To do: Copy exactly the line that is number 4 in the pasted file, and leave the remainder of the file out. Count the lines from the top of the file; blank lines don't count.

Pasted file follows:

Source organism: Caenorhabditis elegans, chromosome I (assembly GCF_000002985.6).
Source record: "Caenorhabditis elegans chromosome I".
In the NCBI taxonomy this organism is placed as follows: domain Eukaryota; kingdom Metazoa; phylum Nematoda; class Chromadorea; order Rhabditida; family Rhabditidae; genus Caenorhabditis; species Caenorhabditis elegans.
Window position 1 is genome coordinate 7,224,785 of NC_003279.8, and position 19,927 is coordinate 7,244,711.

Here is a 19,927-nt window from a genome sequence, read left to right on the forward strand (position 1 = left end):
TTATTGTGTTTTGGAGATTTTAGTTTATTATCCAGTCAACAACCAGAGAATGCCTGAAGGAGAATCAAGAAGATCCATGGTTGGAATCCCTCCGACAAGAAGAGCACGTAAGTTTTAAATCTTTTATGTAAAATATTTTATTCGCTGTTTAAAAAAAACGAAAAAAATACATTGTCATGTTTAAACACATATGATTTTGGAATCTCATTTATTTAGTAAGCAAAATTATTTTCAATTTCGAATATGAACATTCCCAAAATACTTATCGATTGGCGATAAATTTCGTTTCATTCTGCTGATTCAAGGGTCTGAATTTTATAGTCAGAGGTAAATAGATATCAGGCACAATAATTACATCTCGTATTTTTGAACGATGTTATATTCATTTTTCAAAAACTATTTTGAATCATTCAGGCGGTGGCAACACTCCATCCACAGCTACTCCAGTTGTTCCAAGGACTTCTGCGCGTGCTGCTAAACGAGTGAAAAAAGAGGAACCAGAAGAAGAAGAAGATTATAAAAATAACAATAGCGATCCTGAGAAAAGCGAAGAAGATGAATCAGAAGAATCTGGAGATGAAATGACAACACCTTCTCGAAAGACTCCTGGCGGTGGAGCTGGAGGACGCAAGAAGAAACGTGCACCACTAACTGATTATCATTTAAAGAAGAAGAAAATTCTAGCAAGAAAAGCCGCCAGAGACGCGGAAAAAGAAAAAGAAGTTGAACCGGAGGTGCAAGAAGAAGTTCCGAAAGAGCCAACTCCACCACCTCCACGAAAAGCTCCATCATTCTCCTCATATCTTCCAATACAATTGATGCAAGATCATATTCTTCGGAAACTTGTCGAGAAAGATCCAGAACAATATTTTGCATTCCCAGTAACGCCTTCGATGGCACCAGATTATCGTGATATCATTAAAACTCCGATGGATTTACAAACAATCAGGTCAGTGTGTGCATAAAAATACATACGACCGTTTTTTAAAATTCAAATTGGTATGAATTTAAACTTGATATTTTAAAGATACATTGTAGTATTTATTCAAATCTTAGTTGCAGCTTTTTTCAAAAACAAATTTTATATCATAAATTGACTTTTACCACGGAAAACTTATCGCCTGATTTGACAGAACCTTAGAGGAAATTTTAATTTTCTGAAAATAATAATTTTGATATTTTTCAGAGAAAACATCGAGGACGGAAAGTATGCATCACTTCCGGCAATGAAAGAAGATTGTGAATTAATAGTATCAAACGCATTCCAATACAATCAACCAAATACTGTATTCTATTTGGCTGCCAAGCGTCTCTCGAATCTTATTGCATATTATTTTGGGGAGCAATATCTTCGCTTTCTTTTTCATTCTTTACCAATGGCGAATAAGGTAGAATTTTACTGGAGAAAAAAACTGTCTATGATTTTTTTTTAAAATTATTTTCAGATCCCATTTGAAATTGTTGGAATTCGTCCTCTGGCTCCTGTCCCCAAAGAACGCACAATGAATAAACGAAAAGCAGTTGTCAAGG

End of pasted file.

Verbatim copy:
Window position 1 is genome coordinate 7,224,785 of NC_003279.8, and position 19,927 is coordinate 7,244,711.